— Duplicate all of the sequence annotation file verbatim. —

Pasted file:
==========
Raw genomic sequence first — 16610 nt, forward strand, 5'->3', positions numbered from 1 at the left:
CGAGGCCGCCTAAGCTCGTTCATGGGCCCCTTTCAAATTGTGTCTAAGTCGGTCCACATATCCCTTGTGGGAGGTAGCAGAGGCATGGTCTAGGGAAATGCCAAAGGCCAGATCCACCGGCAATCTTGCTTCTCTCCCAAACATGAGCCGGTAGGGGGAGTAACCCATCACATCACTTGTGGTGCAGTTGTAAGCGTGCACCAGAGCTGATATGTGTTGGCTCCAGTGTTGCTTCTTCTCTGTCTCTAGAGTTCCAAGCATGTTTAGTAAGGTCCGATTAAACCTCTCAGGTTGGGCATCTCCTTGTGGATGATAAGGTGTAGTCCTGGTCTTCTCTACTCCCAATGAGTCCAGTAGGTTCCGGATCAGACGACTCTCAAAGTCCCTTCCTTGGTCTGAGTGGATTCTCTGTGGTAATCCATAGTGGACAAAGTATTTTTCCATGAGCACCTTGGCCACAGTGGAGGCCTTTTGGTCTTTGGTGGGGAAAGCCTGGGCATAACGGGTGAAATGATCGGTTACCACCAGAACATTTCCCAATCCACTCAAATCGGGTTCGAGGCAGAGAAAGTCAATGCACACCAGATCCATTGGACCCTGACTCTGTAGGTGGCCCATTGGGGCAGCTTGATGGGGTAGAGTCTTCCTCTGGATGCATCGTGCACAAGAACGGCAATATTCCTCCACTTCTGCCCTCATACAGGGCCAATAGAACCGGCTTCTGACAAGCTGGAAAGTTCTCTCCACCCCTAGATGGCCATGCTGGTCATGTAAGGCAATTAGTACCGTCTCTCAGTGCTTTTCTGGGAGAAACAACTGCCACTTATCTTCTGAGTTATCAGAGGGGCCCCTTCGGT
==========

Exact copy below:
Raw genomic sequence first — 16610 nt, forward strand, 5'->3', positions numbered from 1 at the left:
CGAGGCCGCCTAAGCTCGTTCATGGGCCCCTTTCAAATTGTGTCTAAGTCGGTCCACATATCCCTTGTGGGAGGTAGCAGAGGCATGGTCTAGGGAAATGCCAAAGGCCAGATCCACCGGCAATCTTGCTTCTCTCCCAAACATGAGCCGGTAGGGGGAGTAACCCATCACATCACTTGTGGTGCAGTTGTAAGCGTGCACCAGAGCTGATATGTGTTGGCTCCAGTGTTGCTTCTTCTCTGTCTCTAGAGTTCCAAGCATGTTTAGTAAGGTCCGATTAAACCTCTCAGGTTGGGCATCTCCTTGTGGATGATAAGGTGTAGTCCTGGTCTTCTCTACTCCCAATGAGTCCAGTAGGTTCCGGATCAGACGACTCTCAAAGTCCCTTCCTTGGTCTGAGTGGATTCTCTGTGGTAATCCATAGTGGACAAAGTATTTTTCCATGAGCACCTTGGCCACAGTGGAGGCCTTTTGGTCTTTGGTGGGGAAAGCCTGGGCATAACGGGTGAAATGATCGGTTACCACCAGAACATTTCCCAATCCACTCAAATCGGGTTCGAGGCAGAGAAAGTCAATGCACACCAGATCCATTGGACCCTGACTCTGTAGGTGGCCCATTGGGGCAGCTTGATGGGGTAGAGTCTTCCTCTGGATGCATCGTGCACAAGAACGGCAATATTCCTCCACTTCTGCCCTCATACAGGGCCAATAGAACCGGCTTCTGACAAGCTGGAAAGTTCTCTCCACCCCTAGATGGCCATGCTGGTCATGTAAGGCAATTAGTACCGTCTCTCAGTGCTTTTCTGGGAGAAACAACTGCCACTTATCTTCTGAGTTATCAGAGGGGCCCCTTCGGT